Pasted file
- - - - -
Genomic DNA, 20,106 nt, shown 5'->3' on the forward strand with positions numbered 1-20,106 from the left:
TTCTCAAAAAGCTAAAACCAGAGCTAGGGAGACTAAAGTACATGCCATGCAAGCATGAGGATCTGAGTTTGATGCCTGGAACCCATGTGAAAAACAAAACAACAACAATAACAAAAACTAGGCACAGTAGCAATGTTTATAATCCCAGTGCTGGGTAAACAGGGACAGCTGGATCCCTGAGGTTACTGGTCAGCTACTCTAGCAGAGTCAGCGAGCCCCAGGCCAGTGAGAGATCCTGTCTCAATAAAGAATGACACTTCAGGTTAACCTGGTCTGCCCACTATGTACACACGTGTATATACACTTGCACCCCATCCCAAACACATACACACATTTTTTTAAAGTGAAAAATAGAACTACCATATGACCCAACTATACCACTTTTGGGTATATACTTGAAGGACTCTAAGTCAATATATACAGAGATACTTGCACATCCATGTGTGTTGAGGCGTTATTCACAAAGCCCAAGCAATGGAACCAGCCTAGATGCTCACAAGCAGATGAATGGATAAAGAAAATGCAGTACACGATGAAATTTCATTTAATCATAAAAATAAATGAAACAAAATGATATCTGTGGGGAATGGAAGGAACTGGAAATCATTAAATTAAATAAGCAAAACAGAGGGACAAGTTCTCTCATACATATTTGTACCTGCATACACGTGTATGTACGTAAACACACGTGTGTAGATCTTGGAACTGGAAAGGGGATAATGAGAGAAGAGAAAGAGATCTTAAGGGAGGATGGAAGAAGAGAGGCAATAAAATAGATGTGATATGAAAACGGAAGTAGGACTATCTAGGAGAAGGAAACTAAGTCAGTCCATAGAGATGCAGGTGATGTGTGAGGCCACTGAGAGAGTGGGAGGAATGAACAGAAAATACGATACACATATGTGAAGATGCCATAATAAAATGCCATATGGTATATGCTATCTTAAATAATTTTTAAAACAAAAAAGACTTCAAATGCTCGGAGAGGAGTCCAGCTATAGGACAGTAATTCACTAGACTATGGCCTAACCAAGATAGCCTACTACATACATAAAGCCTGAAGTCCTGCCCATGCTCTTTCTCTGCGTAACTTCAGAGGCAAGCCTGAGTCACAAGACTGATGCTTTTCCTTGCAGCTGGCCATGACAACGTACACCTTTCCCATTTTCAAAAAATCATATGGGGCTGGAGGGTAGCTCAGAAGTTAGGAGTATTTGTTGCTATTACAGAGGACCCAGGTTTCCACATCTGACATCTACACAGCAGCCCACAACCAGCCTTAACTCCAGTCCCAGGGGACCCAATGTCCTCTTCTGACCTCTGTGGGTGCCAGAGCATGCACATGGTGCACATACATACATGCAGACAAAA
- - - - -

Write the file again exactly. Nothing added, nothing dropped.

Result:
Genomic DNA, 20,106 nt, shown 5'->3' on the forward strand with positions numbered 1-20,106 from the left:
TTCTCAAAAAGCTAAAACCAGAGCTAGGGAGACTAAAGTACATGCCATGCAAGCATGAGGATCTGAGTTTGATGCCTGGAACCCATGTGAAAAACAAAACAACAACAATAACAAAAACTAGGCACAGTAGCAATGTTTATAATCCCAGTGCTGGGTAAACAGGGACAGCTGGATCCCTGAGGTTACTGGTCAGCTACTCTAGCAGAGTCAGCGAGCCCCAGGCCAGTGAGAGATCCTGTCTCAATAAAGAATGACACTTCAGGTTAACCTGGTCTGCCCACTATGTACACACGTGTATATACACTTGCACCCCATCCCAAACACATACACACATTTTTTTAAAGTGAAAAATAGAACTACCATATGACCCAACTATACCACTTTTGGGTATATACTTGAAGGACTCTAAGTCAATATATACAGAGATACTTGCACATCCATGTGTGTTGAGGCGTTATTCACAAAGCCCAAGCAATGGAACCAGCCTAGATGCTCACAAGCAGATGAATGGATAAAGAAAATGCAGTACACGATGAAATTTCATTTAATCATAAAAATAAATGAAACAAAATGATATCTGTGGGGAATGGAAGGAACTGGAAATCATTAAATTAAATAAGCAAAACAGAGGGACAAGTTCTCTCATACATATTTGTACCTGCATACACGTGTATGTACGTAAACACACGTGTGTAGATCTTGGAACTGGAAAGGGGATAATGAGAGAAGAGAAAGAGATCTTAAGGGAGGATGGAAGAAGAGAGGCAATAAAATAGATGTGATATGAAAACGGAAGTAGGACTATCTAGGAGAAGGAAACTAAGTCAGTCCATAGAGATGCAGGTGATGTGTGAGGCCACTGAGAGAGTGGGAGGAATGAACAGAAAATACGATACACATATGTGAAGATGCCATAATAAAATGCCATATGGTATATGCTATCTTAAATAATTTTTAAAACAAAAAAGACTTCAAATGCTCGGAGAGGAGTCCAGCTATAGGACAGTAATTCACTAGACTATGGCCTAACCAAGATAGCCTACTACATACATAAAGCCTGAAGTCCTGCCCATGCTCTTTCTCTGCGTAACTTCAGAGGCAAGCCTGAGTCACAAGACTGATGCTTTTCCTTGCAGCTGGCCATGACAACGTACACCTTTCCCATTTTCAAAAAATCATATGGGGCTGGAGGGTAGCTCAGAAGTTAGGAGTATTTGTTGCTATTACAGAGGACCCAGGTTTCCACATCTGACATCTACACAGCAGCCCACAACCAGCCTTAACTCCAGTCCCAGGGGACCCAATGTCCTCTTCTGACCTCTGTGGGTGCCAGAGCATGCACATGGTGCACATACATACATGCAGACAAAA